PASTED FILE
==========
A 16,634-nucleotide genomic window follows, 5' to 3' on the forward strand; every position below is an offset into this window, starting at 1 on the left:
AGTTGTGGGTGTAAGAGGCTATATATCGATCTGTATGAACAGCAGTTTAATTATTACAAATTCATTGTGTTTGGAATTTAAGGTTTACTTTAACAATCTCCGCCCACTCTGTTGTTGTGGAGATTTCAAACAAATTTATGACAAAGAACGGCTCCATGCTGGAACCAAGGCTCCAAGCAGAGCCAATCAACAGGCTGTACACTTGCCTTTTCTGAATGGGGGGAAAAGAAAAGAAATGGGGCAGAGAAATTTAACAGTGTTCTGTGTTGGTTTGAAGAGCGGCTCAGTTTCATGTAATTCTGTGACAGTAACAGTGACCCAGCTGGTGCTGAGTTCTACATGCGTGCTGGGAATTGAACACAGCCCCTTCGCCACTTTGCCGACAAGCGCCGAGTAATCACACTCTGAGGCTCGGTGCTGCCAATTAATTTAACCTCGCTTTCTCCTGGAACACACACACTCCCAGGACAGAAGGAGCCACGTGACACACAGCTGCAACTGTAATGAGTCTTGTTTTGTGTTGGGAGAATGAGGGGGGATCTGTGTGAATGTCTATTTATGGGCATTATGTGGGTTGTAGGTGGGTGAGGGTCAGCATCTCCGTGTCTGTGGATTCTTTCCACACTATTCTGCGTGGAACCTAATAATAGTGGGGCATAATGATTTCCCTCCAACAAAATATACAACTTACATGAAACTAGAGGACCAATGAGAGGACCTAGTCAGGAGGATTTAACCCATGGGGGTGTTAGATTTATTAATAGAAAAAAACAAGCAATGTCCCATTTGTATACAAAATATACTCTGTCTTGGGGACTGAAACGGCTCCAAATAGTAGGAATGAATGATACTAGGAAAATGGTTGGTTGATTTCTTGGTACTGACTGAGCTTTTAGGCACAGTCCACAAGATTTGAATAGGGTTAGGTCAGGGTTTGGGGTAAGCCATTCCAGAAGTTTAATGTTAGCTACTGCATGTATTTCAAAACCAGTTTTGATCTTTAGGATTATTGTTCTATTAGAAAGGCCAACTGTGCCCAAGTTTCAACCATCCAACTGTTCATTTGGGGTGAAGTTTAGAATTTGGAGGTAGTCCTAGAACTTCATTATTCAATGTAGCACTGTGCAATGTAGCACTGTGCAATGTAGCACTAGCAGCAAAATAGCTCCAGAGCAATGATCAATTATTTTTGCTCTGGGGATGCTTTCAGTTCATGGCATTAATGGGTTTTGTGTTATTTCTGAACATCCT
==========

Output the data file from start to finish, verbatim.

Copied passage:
A 16,634-nucleotide genomic window follows, 5' to 3' on the forward strand; every position below is an offset into this window, starting at 1 on the left:
AGTTGTGGGTGTAAGAGGCTATATATCGATCTGTATGAACAGCAGTTTAATTATTACAAATTCATTGTGTTTGGAATTTAAGGTTTACTTTAACAATCTCCGCCCACTCTGTTGTTGTGGAGATTTCAAACAAATTTATGACAAAGAACGGCTCCATGCTGGAACCAAGGCTCCAAGCAGAGCCAATCAACAGGCTGTACACTTGCCTTTTCTGAATGGGGGGAAAAGAAAAGAAATGGGGCAGAGAAATTTAACAGTGTTCTGTGTTGGTTTGAAGAGCGGCTCAGTTTCATGTAATTCTGTGACAGTAACAGTGACCCAGCTGGTGCTGAGTTCTACATGCGTGCTGGGAATTGAACACAGCCCCTTCGCCACTTTGCCGACAAGCGCCGAGTAATCACACTCTGAGGCTCGGTGCTGCCAATTAATTTAACCTCGCTTTCTCCTGGAACACACACACTCCCAGGACAGAAGGAGCCACGTGACACACAGCTGCAACTGTAATGAGTCTTGTTTTGTGTTGGGAGAATGAGGGGGGATCTGTGTGAATGTCTATTTATGGGCATTATGTGGGTTGTAGGTGGGTGAGGGTCAGCATCTCCGTGTCTGTGGATTCTTTCCACACTATTCTGCGTGGAACCTAATAATAGTGGGGCATAATGATTTCCCTCCAACAAAATATACAACTTACATGAAACTAGAGGACCAATGAGAGGACCTAGTCAGGAGGATTTAACCCATGGGGGTGTTAGATTTATTAATAGAAAAAAACAAGCAATGTCCCATTTGTATACAAAATATACTCTGTCTTGGGGACTGAAACGGCTCCAAATAGTAGGAATGAATGATACTAGGAAAATGGTTGGTTGATTTCTTGGTACTGACTGAGCTTTTAGGCACAGTCCACAAGATTTGAATAGGGTTAGGTCAGGGTTTGGGGTAAGCCATTCCAGAAGTTTAATGTTAGCTACTGCATGTATTTCAAAACCAGTTTTGATCTTTAGGATTATTGTTCTATTAGAAAGGCCAACTGTGCCCAAGTTTCAACCATCCAACTGTTCATTTGGGGTGAAGTTTAGAATTTGGAGGTAGTCCTAGAACTTCATTATTCAATGTAGCACTGTGCAATGTAGCACTGTGCAATGTAGCACTAGCAGCAAAATAGCTCCAGAGCAATGATCAATTATTTTTGCTCTGGGGATGCTTTCAGTTCATGGCATTAATGGGTTTTGTGTTATTTCTGAACATCCT